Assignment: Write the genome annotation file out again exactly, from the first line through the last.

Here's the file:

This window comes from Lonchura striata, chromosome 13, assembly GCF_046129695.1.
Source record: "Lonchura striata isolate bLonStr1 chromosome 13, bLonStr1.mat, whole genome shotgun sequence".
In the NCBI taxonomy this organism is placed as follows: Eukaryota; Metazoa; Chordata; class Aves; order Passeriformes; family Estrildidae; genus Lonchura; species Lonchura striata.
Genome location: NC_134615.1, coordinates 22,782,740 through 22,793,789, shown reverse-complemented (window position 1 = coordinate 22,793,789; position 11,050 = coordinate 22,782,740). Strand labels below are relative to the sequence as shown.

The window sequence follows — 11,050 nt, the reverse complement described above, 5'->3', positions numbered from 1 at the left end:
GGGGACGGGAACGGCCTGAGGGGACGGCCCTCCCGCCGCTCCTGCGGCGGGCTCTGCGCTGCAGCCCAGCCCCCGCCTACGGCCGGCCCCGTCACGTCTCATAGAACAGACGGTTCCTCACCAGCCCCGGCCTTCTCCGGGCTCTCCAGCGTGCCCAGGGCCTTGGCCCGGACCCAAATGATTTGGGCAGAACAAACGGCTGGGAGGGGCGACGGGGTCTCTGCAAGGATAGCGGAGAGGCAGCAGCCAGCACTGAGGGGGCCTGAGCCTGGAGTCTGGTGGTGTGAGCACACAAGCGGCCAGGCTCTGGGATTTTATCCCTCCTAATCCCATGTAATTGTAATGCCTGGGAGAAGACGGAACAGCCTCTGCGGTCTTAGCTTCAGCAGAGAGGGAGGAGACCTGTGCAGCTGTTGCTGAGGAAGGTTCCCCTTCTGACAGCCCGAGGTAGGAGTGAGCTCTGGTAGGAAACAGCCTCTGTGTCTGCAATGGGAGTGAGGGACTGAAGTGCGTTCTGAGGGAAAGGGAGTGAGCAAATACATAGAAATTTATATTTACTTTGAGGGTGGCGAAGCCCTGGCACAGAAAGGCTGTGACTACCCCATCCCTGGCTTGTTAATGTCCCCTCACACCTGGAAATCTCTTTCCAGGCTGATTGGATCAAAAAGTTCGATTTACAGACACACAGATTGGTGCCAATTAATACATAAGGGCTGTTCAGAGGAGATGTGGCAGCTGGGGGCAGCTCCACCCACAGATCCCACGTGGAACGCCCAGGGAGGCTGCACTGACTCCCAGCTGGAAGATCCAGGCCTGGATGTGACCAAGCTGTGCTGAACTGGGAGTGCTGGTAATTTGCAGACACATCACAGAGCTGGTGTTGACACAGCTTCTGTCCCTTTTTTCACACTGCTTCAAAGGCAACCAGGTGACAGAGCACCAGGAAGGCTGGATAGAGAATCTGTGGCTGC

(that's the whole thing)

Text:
This window comes from Lonchura striata, chromosome 13, assembly GCF_046129695.1.
Source record: "Lonchura striata isolate bLonStr1 chromosome 13, bLonStr1.mat, whole genome shotgun sequence".
In the NCBI taxonomy this organism is placed as follows: Eukaryota; Metazoa; Chordata; class Aves; order Passeriformes; family Estrildidae; genus Lonchura; species Lonchura striata.
Genome location: NC_134615.1, coordinates 22,782,740 through 22,793,789, shown reverse-complemented (window position 1 = coordinate 22,793,789; position 11,050 = coordinate 22,782,740). Strand labels below are relative to the sequence as shown.

The window sequence follows — 11,050 nt, the reverse complement described above, 5'->3', positions numbered from 1 at the left end:
GGGGACGGGAACGGCCTGAGGGGACGGCCCTCCCGCCGCTCCTGCGGCGGGCTCTGCGCTGCAGCCCAGCCCCCGCCTACGGCCGGCCCCGTCACGTCTCATAGAACAGACGGTTCCTCACCAGCCCCGGCCTTCTCCGGGCTCTCCAGCGTGCCCAGGGCCTTGGCCCGGACCCAAATGATTTGGGCAGAACAAACGGCTGGGAGGGGCGACGGGGTCTCTGCAAGGATAGCGGAGAGGCAGCAGCCAGCACTGAGGGGGCCTGAGCCTGGAGTCTGGTGGTGTGAGCACACAAGCGGCCAGGCTCTGGGATTTTATCCCTCCTAATCCCATGTAATTGTAATGCCTGGGAGAAGACGGAACAGCCTCTGCGGTCTTAGCTTCAGCAGAGAGGGAGGAGACCTGTGCAGCTGTTGCTGAGGAAGGTTCCCCTTCTGACAGCCCGAGGTAGGAGTGAGCTCTGGTAGGAAACAGCCTCTGTGTCTGCAATGGGAGTGAGGGACTGAAGTGCGTTCTGAGGGAAAGGGAGTGAGCAAATACATAGAAATTTATATTTACTTTGAGGGTGGCGAAGCCCTGGCACAGAAAGGCTGTGACTACCCCATCCCTGGCTTGTTAATGTCCCCTCACACCTGGAAATCTCTTTCCAGGCTGATTGGATCAAAAAGTTCGATTTACAGACACACAGATTGGTGCCAATTAATACATAAGGGCTGTTCAGAGGAGATGTGGCAGCTGGGGGCAGCTCCACCCACAGATCCCACGTGGAACGCCCAGGGAGGCTGCACTGACTCCCAGCTGGAAGATCCAGGCCTGGATGTGACCAAGCTGTGCTGAACTGGGAGTGCTGGTAATTTGCAGACACATCACAGAGCTGGTGTTGACACAGCTTCTGTCCCTTTTTTCACACTGCTTCAAAGGCAACCAGGTGACAGAGCACCAGGAAGGCTGGATAGAGAATCTGTGGCTGC